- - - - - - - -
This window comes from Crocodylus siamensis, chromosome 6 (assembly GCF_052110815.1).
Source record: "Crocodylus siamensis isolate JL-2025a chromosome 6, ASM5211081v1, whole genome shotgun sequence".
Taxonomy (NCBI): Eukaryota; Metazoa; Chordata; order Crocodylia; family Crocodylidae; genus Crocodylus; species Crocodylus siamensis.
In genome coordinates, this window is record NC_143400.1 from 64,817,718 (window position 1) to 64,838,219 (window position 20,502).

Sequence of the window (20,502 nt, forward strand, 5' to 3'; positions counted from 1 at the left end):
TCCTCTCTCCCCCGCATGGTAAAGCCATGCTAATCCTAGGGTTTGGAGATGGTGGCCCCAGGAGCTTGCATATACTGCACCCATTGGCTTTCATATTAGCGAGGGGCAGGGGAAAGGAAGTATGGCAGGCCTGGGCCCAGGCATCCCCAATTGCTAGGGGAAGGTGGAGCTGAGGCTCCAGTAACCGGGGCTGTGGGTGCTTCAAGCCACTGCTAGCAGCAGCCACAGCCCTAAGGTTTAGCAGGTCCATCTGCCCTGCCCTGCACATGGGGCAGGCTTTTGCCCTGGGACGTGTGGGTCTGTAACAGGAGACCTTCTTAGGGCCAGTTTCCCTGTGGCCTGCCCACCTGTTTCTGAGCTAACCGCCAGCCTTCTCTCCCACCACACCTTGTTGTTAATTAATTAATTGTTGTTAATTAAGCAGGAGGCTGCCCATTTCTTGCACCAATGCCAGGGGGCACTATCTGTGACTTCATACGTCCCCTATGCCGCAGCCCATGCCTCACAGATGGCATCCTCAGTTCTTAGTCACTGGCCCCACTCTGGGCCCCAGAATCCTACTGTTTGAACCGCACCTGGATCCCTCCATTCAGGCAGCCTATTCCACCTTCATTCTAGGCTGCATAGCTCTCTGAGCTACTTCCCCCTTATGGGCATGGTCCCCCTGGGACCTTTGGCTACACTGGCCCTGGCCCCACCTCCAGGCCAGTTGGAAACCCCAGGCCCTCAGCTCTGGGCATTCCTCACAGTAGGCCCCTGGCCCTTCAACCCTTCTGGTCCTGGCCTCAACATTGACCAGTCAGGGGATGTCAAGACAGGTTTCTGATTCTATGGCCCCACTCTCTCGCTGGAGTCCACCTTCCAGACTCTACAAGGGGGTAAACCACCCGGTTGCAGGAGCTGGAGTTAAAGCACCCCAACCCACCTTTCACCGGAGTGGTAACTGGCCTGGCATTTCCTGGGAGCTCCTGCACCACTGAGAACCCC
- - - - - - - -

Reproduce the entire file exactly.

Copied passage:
This window comes from Crocodylus siamensis, chromosome 6 (assembly GCF_052110815.1).
Source record: "Crocodylus siamensis isolate JL-2025a chromosome 6, ASM5211081v1, whole genome shotgun sequence".
Taxonomy (NCBI): Eukaryota; Metazoa; Chordata; order Crocodylia; family Crocodylidae; genus Crocodylus; species Crocodylus siamensis.
In genome coordinates, this window is record NC_143400.1 from 64,817,718 (window position 1) to 64,838,219 (window position 20,502).

Sequence of the window (20,502 nt, forward strand, 5' to 3'; positions counted from 1 at the left end):
TCCTCTCTCCCCCGCATGGTAAAGCCATGCTAATCCTAGGGTTTGGAGATGGTGGCCCCAGGAGCTTGCATATACTGCACCCATTGGCTTTCATATTAGCGAGGGGCAGGGGAAAGGAAGTATGGCAGGCCTGGGCCCAGGCATCCCCAATTGCTAGGGGAAGGTGGAGCTGAGGCTCCAGTAACCGGGGCTGTGGGTGCTTCAAGCCACTGCTAGCAGCAGCCACAGCCCTAAGGTTTAGCAGGTCCATCTGCCCTGCCCTGCACATGGGGCAGGCTTTTGCCCTGGGACGTGTGGGTCTGTAACAGGAGACCTTCTTAGGGCCAGTTTCCCTGTGGCCTGCCCACCTGTTTCTGAGCTAACCGCCAGCCTTCTCTCCCACCACACCTTGTTGTTAATTAATTAATTGTTGTTAATTAAGCAGGAGGCTGCCCATTTCTTGCACCAATGCCAGGGGGCACTATCTGTGACTTCATACGTCCCCTATGCCGCAGCCCATGCCTCACAGATGGCATCCTCAGTTCTTAGTCACTGGCCCCACTCTGGGCCCCAGAATCCTACTGTTTGAACCGCACCTGGATCCCTCCATTCAGGCAGCCTATTCCACCTTCATTCTAGGCTGCATAGCTCTCTGAGCTACTTCCCCCTTATGGGCATGGTCCCCCTGGGACCTTTGGCTACACTGGCCCTGGCCCCACCTCCAGGCCAGTTGGAAACCCCAGGCCCTCAGCTCTGGGCATTCCTCACAGTAGGCCCCTGGCCCTTCAACCCTTCTGGTCCTGGCCTCAACATTGACCAGTCAGGGGATGTCAAGACAGGTTTCTGATTCTATGGCCCCACTCTCTCGCTGGAGTCCACCTTCCAGACTCTACAAGGGGGTAAACCACCCGGTTGCAGGAGCTGGAGTTAAAGCACCCCAACCCACCTTTCACCGGAGTGGTAACTGGCCTGGCATTTCCTGGGAGCTCCTGCACCACTGAGAACCCC